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NFL Draft

NFL Draft: What To Look For In DT Prospects

Brian Martin



Cowboys Headlines - NFL Draft: What To Look For In DT Prospects

Today, we will continue scouting on the defensive side of the ball and take a look into the defensive tackle position.

When analyzing any position, the most important tool at your disposal is game film. I think game film makes up about 90% of a scouting report for an individual player. The other 10% is split between a player’s background check and their pre-draft workouts. Add all three of these together and that is what I use to finalize the scouting report.

Here is a look at the previous positions that I have broken down and what I try to look for when scouting: Quarterback, Running back, Wide receiver, Tight end, Offensive line, and Defensive end.

When scouting players, it is important to keep in mind that in the NFL different teams choose to use different types of defenses. Many teams have chose to use the 3-4 defense, but the Dallas Cowboys use the 4-3 defense and that is what I will mainly focus on for this article.

Scheme Fit

The defensive scheme fit might just be the most important thing to pay attention to when scouting a defensive tackle prospect. You don’t want to miss identify a prospect that is a better fit in a 3-4 defense and then draft him to play in a 4-3 defense, or vice versa.

Cowboys Draft - NFL Draft: What To Look For In DT Prospects 13-4 defensive tackles are usually bigger and are mainly used to keep offensive lineman from getting to the second level and blocking linebackers. They are usually one or two gap players that are asked to stop the run by clogging the running lanes.

4-3 defensive tackles are usually smaller and quicker than 3-4 DTs. They are usually dual threat players that can play effectively against the run and also be disruptive in the passing game.

4-3 DTs can line up anywhere from the 0-technique over the center to the 4-tech, which is lining up on the inside shoulder of the offensive tackle.

I personally like to keep a chart when analyzing defensive tackles to keep track of exactly where they lineup and then determine what defensive scheme they fit best in.


A player’s athleticism is probably the first thing that will catch your eye and it’s usually the first thing that jumps off the tape.

I like athletic defensive tackles, especially when analyzing players to play in the 4-3 scheme. You can’t really coach athleticism, you either have it or you don’t.

A DT can improve his technique, his strength, and his knowledge of playing the position, but you can’t learn athleticism no matter how hard you try.

Unfortunately, being an athletic player doesn’t mean that it will result in success. It takes a lot more than athleticism to succeed in the NFL.


A defensive tackles technique a lot of times is really difficult to analyze at the collegiate level.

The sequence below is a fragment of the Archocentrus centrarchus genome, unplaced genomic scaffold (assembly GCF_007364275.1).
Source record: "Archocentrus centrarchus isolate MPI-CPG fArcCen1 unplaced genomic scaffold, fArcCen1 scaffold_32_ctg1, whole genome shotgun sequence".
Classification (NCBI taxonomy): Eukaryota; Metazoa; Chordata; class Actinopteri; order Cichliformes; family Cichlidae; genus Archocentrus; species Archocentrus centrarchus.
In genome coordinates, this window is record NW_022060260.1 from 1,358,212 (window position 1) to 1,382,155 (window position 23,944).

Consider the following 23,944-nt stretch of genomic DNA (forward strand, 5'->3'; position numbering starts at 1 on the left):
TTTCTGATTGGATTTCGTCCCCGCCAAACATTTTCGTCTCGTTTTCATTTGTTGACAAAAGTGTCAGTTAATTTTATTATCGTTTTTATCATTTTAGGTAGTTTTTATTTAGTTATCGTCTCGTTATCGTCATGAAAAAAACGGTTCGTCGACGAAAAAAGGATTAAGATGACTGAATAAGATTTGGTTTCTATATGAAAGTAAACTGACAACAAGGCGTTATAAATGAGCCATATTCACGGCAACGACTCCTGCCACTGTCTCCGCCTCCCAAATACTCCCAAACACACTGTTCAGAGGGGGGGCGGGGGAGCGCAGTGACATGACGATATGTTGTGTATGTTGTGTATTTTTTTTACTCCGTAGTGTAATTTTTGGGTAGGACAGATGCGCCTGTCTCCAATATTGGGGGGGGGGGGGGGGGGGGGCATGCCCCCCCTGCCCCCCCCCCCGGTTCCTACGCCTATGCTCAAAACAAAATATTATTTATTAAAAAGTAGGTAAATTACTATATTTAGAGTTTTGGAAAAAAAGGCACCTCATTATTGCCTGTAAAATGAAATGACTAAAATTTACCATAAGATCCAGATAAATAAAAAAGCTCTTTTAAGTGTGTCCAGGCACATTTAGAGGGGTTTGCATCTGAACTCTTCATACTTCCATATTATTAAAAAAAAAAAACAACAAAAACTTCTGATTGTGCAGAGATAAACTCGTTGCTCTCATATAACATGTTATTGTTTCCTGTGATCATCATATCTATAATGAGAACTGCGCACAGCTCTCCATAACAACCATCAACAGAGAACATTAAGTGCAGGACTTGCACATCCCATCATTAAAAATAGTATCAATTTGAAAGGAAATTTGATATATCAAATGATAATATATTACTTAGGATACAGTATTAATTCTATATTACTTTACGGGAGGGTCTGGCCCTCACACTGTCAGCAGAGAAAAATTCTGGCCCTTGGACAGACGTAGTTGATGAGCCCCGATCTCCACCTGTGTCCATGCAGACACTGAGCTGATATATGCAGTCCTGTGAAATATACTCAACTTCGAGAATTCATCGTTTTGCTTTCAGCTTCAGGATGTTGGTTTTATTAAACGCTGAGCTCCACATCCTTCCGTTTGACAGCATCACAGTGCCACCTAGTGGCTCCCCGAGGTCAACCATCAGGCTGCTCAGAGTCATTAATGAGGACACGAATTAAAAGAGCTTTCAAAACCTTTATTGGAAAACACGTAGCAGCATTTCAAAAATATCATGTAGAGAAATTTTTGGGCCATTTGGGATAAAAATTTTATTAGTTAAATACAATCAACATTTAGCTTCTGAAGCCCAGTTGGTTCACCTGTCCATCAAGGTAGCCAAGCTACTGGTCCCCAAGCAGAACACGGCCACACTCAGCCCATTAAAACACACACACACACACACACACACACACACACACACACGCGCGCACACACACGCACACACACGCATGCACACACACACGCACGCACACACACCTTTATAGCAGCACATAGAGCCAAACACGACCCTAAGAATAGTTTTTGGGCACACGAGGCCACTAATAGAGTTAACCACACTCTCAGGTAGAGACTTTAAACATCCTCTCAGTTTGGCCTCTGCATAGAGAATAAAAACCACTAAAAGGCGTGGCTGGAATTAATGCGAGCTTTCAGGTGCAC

Cowboys Draft - NFL Draft: What To Look For In DT Prospects

Credit: Reese Strickland-USA TODAY Sports

In college, defensive tackles usually rely more on their athletic ability than they do on the technical side of the position, but in the NFL they will have to use both to have any longevity in the league.

There have been really athletic defensive tackles to enter the league, but their careers were cut short because they were never able to grasp the technical aspects of the position.

Technique can be coached up at the NFL level, so what I try to look for when analyzing a prospect is if they have any bad habits that might be hard to break. Also, I want to see where their pad level is at when playing.

Are they playing too high and getting blocked easily?

Sometimes bad habits are really hard to break, which could mean a short unsuccessful career in the NFL.


Quickness is a trait I really look for when analyzing defensive tackles, especially when it comes to scouting players to fit in the 4-3 defensive scheme.

This trait is especially important to a coach like Rod Marinelli, who likes to provide pressure with just four down lineman. He likes his defensive tackles to be quick and athletic so that they can get up the field and put pressure on the quarterback, while also holding up at the point of attack in the rushing game.

The 3-technique is the defensive tackle position that relies more on quickness than the 1-tech does. The 1-tech or nose guard is mainly responsible for clogging up the middle of the defense and fighting off double teams, so that the 3-tech can take advantage of single coverage and apply pressure to the QB.

I really like to see a defensive tackle that can fire out of their stance when the ball is snapped and use their quickness to disrupt the opposing offense.

The quicker the defensive tackle is, the less likely that the offensive lineman can get their hands on them and that makes it a lot more difficult to block the DT.


Again, I have linked both strength and leverage together because I think they go hand in hand when scouting a defensive tackle, just like they did when I analyzed the defensive end position.

Cowboys Draft - NFL Draft: What To Look For In DT Prospects 2Strength comes in handy when a DT wants to bull rush or in a goal line stand, but without leverage it will often come to nothing. That is why I think the two traits work together when analyzing a defensive tackle.